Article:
And he said unto them, Ye are they which justify yourselves before men; but God knoweth your hearts: for that which is highly esteemed among men is abomination in the sight of God.
-Luke 16:15

I don't care how much a Christian wants to try to justify himself, or someone else, for saying these vain, useless one-liners in repsone to a need, the Bible says this is vanity, and shows a faith that is dead. In the book of Acts, what did the Christians do when people were in need?

And sold their possessions and goods, and parted them to all men, as every man had need.
-Acts 2:45

Food for thought: How many of us would be willing to sell our possessions to provide a need for another?

Even worse are Christians I have seen that have pointed out a need, and do nothing about it. I have watched a man/woman identify a problem to Christian brethren who needed the help (sometimes even insult them in the process), and then just say, "you should do something about that." Pointing out something needing to be done, but doing nothing about it, does nothing to help the situation. It's unfruitful vanity! As a Christian, if we are convicted enough to point it out, we should be convicted enough to do something about it, even if all we can do is take it to the Lord in prayer, but I see many Christians just whine and complain at the one doing the work that he/she isn't doing enough!

Another example are the Christians who "give advice" when it is unasked for, and they think they're helping. It's one of those "you missed a spot" Christians who don't really do much of anything but sit back and analyze the work of others, thinking that their advice is golden. If everyone sat around giving unwarranted advice, nothing would get accomplished.

Further still are Christians who see what needs to be done, and instead of just doing it, they ask, "Is there anything I can do to help?" The question is not wrong to ask, if one honestly doesn't know what to do in helping, but I often see Christians that know what needs to be done, but instead of just picking up and doing it, they ask about it because they are looking for others to acknowledgde a "charitable nature" in themselves, without them actually having to do anything or take any initiative.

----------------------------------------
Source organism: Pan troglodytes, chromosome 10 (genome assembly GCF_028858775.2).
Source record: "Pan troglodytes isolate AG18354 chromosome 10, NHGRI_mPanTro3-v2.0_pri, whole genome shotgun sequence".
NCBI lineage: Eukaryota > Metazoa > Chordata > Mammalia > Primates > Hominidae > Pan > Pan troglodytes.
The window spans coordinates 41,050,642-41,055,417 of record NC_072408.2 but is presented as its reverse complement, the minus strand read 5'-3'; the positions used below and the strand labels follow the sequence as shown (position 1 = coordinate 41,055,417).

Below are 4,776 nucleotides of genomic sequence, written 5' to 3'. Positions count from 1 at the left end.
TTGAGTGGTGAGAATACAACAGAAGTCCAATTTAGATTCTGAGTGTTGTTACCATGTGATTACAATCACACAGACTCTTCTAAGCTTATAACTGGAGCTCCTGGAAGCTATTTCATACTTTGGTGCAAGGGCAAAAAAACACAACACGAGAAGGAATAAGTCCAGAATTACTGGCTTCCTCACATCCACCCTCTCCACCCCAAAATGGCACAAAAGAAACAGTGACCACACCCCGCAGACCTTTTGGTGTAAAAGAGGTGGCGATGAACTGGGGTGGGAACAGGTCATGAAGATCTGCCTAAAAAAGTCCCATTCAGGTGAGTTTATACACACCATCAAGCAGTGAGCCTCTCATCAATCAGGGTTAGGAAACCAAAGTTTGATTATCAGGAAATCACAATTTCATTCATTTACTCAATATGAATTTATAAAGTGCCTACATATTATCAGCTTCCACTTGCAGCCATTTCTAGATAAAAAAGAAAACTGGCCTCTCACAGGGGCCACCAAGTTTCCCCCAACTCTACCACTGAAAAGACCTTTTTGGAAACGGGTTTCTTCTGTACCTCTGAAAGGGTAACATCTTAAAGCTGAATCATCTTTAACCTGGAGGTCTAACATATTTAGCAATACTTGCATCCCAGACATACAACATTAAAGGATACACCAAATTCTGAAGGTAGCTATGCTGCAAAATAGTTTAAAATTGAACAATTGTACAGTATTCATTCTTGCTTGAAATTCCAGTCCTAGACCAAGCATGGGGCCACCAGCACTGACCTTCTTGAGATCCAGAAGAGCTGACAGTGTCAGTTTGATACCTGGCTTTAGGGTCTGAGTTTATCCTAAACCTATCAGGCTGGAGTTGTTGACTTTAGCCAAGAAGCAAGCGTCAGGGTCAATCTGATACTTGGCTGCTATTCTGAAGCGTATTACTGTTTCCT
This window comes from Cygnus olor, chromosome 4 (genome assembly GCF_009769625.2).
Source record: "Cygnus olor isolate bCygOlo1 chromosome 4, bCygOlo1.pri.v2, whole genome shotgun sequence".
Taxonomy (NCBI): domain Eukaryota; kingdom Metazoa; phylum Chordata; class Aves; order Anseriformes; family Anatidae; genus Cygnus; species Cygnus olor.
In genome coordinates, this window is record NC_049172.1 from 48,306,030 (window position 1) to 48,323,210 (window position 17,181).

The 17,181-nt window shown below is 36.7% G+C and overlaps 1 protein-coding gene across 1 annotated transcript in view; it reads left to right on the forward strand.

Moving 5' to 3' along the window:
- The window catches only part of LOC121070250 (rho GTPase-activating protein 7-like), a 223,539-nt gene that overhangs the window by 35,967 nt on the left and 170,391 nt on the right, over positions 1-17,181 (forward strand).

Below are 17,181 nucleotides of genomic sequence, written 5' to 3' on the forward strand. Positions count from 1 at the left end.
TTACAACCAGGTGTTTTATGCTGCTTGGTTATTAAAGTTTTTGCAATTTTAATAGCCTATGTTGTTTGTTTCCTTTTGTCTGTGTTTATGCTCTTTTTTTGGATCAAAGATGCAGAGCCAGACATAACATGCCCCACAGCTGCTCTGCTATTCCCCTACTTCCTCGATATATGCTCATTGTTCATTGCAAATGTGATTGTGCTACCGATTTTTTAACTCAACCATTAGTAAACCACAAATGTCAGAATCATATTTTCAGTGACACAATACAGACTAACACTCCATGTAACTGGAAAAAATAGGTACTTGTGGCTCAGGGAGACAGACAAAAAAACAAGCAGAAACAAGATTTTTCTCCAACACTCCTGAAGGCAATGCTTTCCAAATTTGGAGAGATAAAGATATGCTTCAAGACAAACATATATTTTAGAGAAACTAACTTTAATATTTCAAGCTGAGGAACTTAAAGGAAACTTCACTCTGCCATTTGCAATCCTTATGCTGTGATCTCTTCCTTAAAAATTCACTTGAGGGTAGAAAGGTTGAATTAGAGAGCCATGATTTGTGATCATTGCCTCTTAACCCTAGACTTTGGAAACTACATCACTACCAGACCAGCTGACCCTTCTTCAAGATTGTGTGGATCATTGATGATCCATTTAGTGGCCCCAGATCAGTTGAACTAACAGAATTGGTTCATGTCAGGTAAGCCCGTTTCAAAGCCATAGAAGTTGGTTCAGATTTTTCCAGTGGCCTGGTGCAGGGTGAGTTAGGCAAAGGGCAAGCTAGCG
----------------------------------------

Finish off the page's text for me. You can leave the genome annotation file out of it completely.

They want to APPEAR to be doers of the Word, without having to do anything.

I don't often do this, but I'm going to tell a parable of my own. Two women were shopping at a department store, and a well-dressed man walks down the aisle and notices piece of trash on the floor, so he picks it up to throw it away later. One woman says to the other, "That was kind of him to do." The other woman says, "Oh, he only does that because he's the manager." Just as they were speaking, the actual manager turns the corner and says, "Ladies, that man does not even work at this store, he's the manager of a restaurant down the street. He doesn't pick up trash because he's a manager; he's a manager because he picks up trash." (THAT should be a Christian's work ethic! -- Seeing what needs to be done, and doing it.)

Go to the ant, thou sluggard; consider her ways, and be wise: Which having no guide, overseer, or ruler, Provideth her meat in the summer, and gathereth her food in the harvest.
-Proverbs 6:6-8

As someone who has been involved in ministry for a number of years, I can say that when I am feeling discouraged in the work of ministry, words do nothing for me. The ones who really encourage me are NOT the ones that send me a cutesy one-liner. Those kind of Christians are more an irritation because they send idle words. The ones who really encourage me are the DOERS of the good works of the Lord.

Are we Christians going to sit around and talk ourselves to death? Or are we going to pick up and start doing what needs to be done?

Many Christians say they don't know what needs to be done, or that they "don't know God's Will for their life." Often, I find those who say these things do not read their Bibles much, and they sit around idle, waiting for God to send them an angel and give them a personal message. The Bible already gives us commandments in the New Testament, and tells us directly what to do: